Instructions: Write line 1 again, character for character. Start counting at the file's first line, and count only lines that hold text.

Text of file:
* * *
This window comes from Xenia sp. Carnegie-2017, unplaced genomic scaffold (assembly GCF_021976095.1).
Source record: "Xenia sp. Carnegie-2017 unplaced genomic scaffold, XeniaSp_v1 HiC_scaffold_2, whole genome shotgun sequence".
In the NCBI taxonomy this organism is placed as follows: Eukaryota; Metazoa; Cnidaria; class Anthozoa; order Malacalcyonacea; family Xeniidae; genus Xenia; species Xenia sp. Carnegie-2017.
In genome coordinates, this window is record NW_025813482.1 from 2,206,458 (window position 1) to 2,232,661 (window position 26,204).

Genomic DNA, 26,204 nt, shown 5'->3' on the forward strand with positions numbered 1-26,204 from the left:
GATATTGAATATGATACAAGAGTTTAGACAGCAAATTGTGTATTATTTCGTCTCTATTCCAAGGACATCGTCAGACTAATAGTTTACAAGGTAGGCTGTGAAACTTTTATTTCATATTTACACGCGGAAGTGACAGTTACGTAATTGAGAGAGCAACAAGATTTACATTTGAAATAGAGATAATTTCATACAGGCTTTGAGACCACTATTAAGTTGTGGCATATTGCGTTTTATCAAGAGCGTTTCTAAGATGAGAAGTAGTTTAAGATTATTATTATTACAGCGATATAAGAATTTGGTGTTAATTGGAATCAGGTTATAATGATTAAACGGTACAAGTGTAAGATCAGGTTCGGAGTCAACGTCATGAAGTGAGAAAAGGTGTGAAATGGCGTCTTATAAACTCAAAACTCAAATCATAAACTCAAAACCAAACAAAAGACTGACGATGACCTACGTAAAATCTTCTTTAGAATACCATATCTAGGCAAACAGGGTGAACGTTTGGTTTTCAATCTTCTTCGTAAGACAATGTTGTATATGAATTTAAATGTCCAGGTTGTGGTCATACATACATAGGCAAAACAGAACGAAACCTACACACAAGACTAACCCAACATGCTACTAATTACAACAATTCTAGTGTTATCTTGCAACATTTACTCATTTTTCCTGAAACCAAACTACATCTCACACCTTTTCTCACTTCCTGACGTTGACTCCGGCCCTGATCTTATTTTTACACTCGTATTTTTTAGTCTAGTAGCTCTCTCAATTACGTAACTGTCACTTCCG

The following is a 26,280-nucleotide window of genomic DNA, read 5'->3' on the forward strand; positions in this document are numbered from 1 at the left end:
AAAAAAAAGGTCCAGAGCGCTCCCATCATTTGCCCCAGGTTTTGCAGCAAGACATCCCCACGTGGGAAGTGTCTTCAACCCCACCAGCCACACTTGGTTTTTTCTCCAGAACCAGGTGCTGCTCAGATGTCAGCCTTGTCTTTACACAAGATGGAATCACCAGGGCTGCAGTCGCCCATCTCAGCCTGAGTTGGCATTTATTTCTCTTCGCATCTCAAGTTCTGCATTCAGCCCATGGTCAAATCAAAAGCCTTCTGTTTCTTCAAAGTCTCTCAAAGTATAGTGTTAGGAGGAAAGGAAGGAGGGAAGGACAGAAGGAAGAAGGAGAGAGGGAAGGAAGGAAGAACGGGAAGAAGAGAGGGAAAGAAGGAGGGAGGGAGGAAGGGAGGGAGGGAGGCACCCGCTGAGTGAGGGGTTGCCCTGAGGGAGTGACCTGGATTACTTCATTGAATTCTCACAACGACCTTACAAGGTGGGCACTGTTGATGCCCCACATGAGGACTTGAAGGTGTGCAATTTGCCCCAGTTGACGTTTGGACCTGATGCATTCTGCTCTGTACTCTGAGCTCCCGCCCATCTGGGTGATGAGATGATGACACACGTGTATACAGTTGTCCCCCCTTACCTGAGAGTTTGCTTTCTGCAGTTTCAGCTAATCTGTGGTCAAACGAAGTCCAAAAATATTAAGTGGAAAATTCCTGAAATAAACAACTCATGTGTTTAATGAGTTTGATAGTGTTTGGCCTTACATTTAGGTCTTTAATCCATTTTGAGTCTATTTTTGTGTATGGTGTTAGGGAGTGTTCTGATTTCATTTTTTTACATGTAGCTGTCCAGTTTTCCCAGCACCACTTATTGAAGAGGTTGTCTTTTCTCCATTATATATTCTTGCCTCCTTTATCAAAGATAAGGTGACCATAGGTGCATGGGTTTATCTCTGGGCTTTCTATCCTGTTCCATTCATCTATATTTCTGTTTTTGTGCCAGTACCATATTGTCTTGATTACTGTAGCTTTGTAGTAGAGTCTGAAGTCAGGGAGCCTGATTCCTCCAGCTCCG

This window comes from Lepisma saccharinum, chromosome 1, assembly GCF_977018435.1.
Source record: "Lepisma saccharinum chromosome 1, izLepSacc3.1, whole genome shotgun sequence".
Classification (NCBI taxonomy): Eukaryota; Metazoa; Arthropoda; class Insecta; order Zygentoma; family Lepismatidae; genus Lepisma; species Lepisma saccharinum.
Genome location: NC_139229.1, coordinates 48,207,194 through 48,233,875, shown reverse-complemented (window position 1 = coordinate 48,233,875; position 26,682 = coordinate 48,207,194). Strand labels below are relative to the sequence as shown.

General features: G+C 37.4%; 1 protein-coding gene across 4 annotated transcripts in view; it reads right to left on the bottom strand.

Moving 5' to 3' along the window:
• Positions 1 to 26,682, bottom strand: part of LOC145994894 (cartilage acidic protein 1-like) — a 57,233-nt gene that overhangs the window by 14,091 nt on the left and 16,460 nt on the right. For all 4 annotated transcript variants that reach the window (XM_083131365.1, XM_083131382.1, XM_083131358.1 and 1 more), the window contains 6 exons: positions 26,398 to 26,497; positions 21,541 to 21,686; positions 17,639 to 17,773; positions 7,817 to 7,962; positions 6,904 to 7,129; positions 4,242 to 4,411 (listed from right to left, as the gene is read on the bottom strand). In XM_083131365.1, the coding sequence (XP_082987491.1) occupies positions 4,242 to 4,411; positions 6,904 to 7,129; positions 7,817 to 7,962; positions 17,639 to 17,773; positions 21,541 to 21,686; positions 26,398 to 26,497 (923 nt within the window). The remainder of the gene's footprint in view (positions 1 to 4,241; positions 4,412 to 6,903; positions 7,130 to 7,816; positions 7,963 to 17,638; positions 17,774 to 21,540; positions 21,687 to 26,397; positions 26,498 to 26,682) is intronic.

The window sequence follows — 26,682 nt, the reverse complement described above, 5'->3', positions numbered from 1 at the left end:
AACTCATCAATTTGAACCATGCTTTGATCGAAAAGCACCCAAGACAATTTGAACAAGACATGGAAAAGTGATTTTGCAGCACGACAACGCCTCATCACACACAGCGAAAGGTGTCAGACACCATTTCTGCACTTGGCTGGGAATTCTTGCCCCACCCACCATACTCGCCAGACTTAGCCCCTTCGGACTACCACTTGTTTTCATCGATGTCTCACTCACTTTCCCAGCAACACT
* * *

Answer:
This window comes from Xenia sp. Carnegie-2017, unplaced genomic scaffold (assembly GCF_021976095.1).